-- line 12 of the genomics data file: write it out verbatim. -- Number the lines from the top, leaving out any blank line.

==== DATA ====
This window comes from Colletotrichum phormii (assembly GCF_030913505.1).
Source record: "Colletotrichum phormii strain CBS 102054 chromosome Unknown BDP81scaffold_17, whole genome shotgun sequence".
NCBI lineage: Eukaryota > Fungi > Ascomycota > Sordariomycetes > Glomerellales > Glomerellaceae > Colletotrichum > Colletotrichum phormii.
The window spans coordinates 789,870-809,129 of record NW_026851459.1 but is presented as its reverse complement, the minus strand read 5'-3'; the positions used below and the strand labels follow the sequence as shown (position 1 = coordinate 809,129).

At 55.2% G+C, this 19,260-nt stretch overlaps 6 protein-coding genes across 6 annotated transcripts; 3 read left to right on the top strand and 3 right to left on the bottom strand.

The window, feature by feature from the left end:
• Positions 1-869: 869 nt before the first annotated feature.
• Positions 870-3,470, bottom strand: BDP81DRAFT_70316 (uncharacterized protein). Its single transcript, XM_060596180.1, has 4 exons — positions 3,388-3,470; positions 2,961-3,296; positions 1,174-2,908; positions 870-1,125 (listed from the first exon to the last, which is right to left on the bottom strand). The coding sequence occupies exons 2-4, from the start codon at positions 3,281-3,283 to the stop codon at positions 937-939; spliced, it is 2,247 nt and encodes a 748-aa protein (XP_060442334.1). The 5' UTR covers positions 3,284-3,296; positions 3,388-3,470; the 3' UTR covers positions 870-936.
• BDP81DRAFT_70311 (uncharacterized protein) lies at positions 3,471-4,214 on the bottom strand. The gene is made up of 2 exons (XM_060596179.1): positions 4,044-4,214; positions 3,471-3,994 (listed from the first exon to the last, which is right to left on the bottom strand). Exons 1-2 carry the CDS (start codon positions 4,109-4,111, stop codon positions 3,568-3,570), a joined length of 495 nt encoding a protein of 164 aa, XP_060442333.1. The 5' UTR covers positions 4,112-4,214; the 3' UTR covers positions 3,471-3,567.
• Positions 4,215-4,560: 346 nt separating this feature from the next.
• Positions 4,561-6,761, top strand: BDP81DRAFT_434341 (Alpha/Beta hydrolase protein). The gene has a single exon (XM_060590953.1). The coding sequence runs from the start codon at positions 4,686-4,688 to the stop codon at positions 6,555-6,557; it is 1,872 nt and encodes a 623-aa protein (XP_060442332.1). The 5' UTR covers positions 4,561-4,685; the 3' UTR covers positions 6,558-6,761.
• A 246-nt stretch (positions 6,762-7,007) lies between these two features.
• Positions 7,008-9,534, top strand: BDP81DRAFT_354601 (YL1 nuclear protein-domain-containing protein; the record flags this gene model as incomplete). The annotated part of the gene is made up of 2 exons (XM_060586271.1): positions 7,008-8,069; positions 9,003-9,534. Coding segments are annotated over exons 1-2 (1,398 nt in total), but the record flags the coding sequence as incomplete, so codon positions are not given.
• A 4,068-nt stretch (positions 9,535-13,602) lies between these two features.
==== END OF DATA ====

• A 246-nt stretch (positions 6,762-7,007) lies between these two features.